• The contributions which each of the parties has made or is likely in the foreseeable future to make to the welfare of the family, including any contribution by looking after the home or caring for the family;
  • The conduct of each of the parties, if that conduct is such that it would in the opinion of the court be inequitable to disregard it; 
  • In the case of proceedings for divorce or nullity of marriage, the value to each of the parties to the marriage of any benefit which, by reason of the dissolution or annulment of the marriage, that party will lose the chance of acquiring.

In approaching the exercise of their discretion the court is also guided by three principles which justify the making of financial orders: sharing, needs and compensation. Cases are classified as either a ‘sharing case’ or a ‘needs case’ and the argument of compensation can only be run in sharing cases. Sharing cases are ones in which the resources of the parties exceeds their needs. Clearly, in the majority of cases, given that living apart is more expensive than living together, the financial resources available to the parties will not stretch to cover both of their needs (living apart) comfortably. Such cases will be resolved by application of the needs principle, where the financial resources of the couple will be allocated on the basis of enabling each party to meet their needs. The principle of compensation is that a spouse should be compensated for a relationship-generated disadvantage, usually the loss of a career due to caring for children. This argument will only be successful in exceptionally rare cases.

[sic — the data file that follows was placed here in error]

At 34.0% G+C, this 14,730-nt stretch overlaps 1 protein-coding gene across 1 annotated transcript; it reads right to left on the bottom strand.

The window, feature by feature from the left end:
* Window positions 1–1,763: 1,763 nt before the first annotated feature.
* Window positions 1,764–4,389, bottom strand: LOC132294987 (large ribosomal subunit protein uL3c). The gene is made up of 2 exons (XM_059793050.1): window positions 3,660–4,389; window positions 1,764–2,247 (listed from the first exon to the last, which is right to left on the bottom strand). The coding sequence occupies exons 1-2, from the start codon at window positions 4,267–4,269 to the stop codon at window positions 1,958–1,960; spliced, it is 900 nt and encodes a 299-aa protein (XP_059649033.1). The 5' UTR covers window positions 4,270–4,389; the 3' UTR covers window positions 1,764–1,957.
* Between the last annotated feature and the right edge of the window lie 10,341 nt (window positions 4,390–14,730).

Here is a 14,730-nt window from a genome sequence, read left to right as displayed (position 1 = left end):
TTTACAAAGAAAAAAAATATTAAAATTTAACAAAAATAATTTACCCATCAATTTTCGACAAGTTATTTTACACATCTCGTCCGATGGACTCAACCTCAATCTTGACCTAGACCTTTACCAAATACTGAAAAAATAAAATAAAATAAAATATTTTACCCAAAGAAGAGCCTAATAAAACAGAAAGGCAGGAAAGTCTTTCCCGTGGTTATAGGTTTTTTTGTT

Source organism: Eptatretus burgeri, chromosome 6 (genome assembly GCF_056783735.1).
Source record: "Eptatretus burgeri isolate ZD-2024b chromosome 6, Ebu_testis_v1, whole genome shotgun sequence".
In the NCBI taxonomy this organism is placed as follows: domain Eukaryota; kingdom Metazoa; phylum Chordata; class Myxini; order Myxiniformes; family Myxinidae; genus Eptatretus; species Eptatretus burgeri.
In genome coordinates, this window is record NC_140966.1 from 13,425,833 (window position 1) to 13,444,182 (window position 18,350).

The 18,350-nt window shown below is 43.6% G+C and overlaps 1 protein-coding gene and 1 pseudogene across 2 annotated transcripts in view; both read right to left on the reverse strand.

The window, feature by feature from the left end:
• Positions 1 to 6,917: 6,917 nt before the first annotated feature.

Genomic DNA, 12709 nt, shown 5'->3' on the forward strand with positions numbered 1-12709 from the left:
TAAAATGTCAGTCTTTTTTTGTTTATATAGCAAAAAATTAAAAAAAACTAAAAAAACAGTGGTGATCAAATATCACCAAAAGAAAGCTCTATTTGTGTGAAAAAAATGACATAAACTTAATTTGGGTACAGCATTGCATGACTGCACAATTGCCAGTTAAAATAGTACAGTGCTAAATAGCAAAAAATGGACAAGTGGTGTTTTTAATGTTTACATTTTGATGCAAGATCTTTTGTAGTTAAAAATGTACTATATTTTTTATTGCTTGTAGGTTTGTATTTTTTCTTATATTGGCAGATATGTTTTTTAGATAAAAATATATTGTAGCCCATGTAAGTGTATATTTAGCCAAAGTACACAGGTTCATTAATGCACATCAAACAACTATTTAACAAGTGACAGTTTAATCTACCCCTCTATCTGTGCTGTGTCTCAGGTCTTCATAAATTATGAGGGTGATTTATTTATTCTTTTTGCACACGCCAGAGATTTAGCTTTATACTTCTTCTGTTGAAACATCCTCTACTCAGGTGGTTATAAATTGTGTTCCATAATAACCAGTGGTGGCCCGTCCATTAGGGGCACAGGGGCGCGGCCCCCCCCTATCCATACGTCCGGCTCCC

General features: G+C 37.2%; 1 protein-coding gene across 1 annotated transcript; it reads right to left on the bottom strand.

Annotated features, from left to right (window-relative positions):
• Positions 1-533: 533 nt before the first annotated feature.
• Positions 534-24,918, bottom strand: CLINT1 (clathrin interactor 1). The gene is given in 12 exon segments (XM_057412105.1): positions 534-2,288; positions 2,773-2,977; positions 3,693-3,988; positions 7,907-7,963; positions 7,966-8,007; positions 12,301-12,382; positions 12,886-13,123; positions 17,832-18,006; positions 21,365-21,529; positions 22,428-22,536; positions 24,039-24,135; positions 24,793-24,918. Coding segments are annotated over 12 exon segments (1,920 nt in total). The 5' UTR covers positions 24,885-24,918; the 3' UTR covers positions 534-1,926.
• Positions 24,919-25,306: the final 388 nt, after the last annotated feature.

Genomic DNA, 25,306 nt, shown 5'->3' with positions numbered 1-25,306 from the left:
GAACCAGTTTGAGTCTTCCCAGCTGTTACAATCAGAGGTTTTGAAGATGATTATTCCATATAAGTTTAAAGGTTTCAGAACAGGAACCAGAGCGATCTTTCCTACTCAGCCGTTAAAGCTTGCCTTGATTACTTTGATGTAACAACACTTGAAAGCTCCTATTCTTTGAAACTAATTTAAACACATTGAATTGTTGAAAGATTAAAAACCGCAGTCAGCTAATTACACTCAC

Our top tips:

  • Consider whether to enter into a nuptial agreement (either pre- or post-) with your spouse. A nuptial agreement is an agreement made before or during a marriage which seeks to provide for how a couple’s finances will be separated upon a breakdown in their relationship. Whilst such agreements are not strictly binding on a court, the court will give effect to an agreement between you provided that it is fair to do so. Entering into this kind of agreement can save a lot of heartache, time and expense when sorting out finances if your marriage sadly does break down.  
  • Preparing your affidavit of means and the relevant accompanying documentation (such as bank statements) can be quite time-consuming. Make a start on collating the relevant documentation early. 
  • As the court has significant discretion to make a wide-range of orders, it is impossible for your lawyer to be able to tell you exactly what a court would decide in your case. Instead, your lawyer will be able to advise you as to what financial settlements they consider would fall into the range of reasonable outcomes. 
  • Wherever possible take an amicable and pragmatic approach to financial matters. It is important to not let your emotions drive negotiations. It is very rare that your spouse’s conduct will lead them to receiving less financially and it is important to not be guided by a desire for revenge. 
  • Keep an eye on your legal fees. It is important to make sure that the legal fees you incur are not disproportionate to what you and your spouse are to receive by way of settlement. 
  • In deciding what financial settlement you are willing to accept, it can be helpful to take the advice of an independent financial advisor (IFA). IFAs can help with wealth planning and guide you through different financial scenarios, which in turn can help guide negotiations in respect of your finances on divorce.   

Our people